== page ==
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On a Zoom call the other day, I was showing my grandmother photos of my time at university from what felt like a lifetime ago. Grainy images filled her little screen — my friends and I at Regent’s Park on a picnic, a cute little snap of a dog wearing a puffer vest, and a rare sunny day in London. I saw her eyebrows jump in slow motion as the video buffered on my phone.
“Polaroids, Gabby, really? Why? I didn’t realise they still made those!”
I am aware of the irony — even my eighty-year-old Gran has gone digital.
But there is just something special about holding physical memories in my hands, flipping through glossy, slightly blurry snaps of bright smiles. Every picture bursting with riotous, unpredictable colour. I certainly preferred my polaroids to the blander, boring photos found in my phone’s camera roll. But why?
When digital cameras rose to popularity with consumers in the 1990s, my grandmother remembers being delighted, even relieved. She was always losing things: her 35mm film rolls, the negatives she had just developed, polaroids of her latest vacation. These new cameras were more convenient and certainly much simpler to operate than the polaroids and film cameras of the olden days. And once smartphones came into existence, we could suddenly do everything on our devices — call, text, and snap picture after picture.
But sometimes, it all feels so sterilised, so devoid of life. Instagram and its famously erratic algorithm certainly does not help matters. Every day, I am confronted with an endless stream of photographs. Influencers and celebrities appear seemingly perfect on my screen; I cannot help but feel overwhelmed and stuck in a cycle of sensory overload.
I miss the vibrancy, the serendipity of an instant photo, one you cannot edit or retake. Limited by the eight shots in each film cartridge, my Polaroid camera pushed me to relish in the creativity of the photography process, without the pressure of perfection.
Maybe that is why Polaroids have made a comeback in the digital age. They go against the ethos of Instagram’s heavily tailored feeds. The unpredictability of each photo forever preserves a moment – with its imperfection, emotions and all. Perhaps it is also rooted in a yearning for the past, free from the pressures of social media and digital footprints. This has come alongside a trend for all things vintage: from clothes (think bell-bottom trousers, platform shoes, and Mary Janes) to tiny Tamagotchis and Lisa Frank stickers.
I am certainly not alone in this nostalgia — Fujifilm’s lovely little candy-coloured Instax cameras are cropping up everywhere these days. And Polaroid’s latest line of OneStep cameras are currently sweeping the market, as the company has merged digital technology with the iconic cameras of the past. You can even find vintage Polaroid units in thrift shops, and pre-loved, second-hand cameras have been making a comeback alongside 35mm film photography.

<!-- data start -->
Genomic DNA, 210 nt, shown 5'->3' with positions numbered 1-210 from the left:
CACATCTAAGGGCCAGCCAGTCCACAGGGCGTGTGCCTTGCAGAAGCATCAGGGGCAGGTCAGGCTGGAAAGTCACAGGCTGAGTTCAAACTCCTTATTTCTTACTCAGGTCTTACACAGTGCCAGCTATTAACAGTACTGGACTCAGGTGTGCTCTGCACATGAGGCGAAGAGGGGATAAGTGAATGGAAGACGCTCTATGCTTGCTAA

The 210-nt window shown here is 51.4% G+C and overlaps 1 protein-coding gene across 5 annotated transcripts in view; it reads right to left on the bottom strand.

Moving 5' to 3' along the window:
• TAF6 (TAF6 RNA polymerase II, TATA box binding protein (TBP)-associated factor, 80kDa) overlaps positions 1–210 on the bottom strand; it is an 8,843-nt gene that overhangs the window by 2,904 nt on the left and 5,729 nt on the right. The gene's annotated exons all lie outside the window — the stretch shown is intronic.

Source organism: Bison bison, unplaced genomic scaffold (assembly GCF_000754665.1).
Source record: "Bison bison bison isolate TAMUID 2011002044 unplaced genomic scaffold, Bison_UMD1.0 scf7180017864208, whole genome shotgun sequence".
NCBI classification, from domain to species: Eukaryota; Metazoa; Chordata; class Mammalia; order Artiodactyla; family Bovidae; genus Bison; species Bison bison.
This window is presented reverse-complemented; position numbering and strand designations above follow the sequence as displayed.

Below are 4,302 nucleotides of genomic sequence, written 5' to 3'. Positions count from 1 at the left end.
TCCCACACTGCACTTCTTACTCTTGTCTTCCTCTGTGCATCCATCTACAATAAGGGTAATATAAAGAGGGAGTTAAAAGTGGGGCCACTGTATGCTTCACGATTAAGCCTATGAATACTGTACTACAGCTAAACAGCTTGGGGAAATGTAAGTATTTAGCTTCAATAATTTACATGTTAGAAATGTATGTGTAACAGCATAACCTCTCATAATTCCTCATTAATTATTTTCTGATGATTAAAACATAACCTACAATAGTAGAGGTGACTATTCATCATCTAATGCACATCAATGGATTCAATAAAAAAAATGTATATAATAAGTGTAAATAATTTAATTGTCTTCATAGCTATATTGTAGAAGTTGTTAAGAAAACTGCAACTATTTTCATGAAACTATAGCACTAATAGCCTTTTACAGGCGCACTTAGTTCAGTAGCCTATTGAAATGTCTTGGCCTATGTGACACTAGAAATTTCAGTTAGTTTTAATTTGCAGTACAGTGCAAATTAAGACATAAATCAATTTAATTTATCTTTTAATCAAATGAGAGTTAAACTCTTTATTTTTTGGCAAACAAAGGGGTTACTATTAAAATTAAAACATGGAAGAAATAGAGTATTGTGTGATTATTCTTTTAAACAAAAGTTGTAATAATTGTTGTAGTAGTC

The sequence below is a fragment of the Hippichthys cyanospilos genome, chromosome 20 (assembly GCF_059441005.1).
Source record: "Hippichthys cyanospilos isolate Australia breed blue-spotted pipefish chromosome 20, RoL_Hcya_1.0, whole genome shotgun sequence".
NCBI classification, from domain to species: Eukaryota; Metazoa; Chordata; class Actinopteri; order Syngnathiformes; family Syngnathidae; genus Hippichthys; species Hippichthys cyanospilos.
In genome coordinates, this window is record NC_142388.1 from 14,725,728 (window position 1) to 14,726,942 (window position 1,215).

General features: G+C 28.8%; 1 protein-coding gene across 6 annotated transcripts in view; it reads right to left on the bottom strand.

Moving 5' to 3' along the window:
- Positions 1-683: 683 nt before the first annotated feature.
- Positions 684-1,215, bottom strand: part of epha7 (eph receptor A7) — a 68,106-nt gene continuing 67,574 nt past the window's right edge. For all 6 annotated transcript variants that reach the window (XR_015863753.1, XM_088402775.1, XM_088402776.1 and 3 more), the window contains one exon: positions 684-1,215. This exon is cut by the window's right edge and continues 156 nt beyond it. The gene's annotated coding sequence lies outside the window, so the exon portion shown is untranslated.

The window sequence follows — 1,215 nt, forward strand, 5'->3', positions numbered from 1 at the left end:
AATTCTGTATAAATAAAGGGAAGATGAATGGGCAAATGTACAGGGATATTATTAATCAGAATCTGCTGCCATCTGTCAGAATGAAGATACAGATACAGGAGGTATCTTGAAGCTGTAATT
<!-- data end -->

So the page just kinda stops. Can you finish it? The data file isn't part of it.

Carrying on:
It is hard to believe Polaroid declared bankruptcy twice in a single decade — once in 2001, and again in 2008. It certainly seemed like the age of the Polaroid was over. And yet, to my surprise, instant photography made a comeback. In 2008, Fujifilm’s Instax cameras entered the market and grew in popularity, eventually selling 6.6 million cameras in 2016. Polaroid followed suit with its OneStep cameras, based on the original vintage units from 1977. Instant photography is on the rise again, a monument to the vintage in a digital age. It is a trend with no signs of stalling.
But it is not just nostalgia compelling me to reach for my Polaroid. For me, it is this: touch reviving memory. Every time my hands skim over the glossy sheen of each individual photo, I am transported to the moment. I get to relive it again.
It is a phenomenon some philosophers would call ‘the extended mind’. Philosophers Andy Clark and David J. Chalmer coined the term in a 1998 paper; they argued that humans use external mental assists, like to-do lists, as supplements to our consciousnesses, helping us process and retain information, and so in a sense, these physical objects are part of our minds. Within this framework, polaroids are extensions of our minds — perhaps they do not just evoke memory, they contain it.
In a series of studies conducted across the United States and Europe in the 2000s, psychologists Gregory Jones and Maryanne Martin essentially asked participants what they would save from a fire. Their response? Perhaps unsurprisingly — photos, handwritten love letters and childhood stuffed toys, objects that evoked sentiment and cherished moments. All these things were picked over items of monetary value.
They have become more than just things, transformed into portals to memories of long ago, memories not lost… just unremembered — until we pick up that letter, that polaroid photo or that plushie and are taken back to the sights and smells of a warm September day at the park, a frosty winter morning, the crackle of a fireplace. A fog of hazy memories slowly becomes clearer. This is why I have always loved the physicality of polaroids.
Living in isolated bubbles to avoid transmission, perhaps the tangibility of photos is important now more than ever. Polaroids recreate the tactile — at least until I can hug my loved ones again.
Article by Gabby Fadullon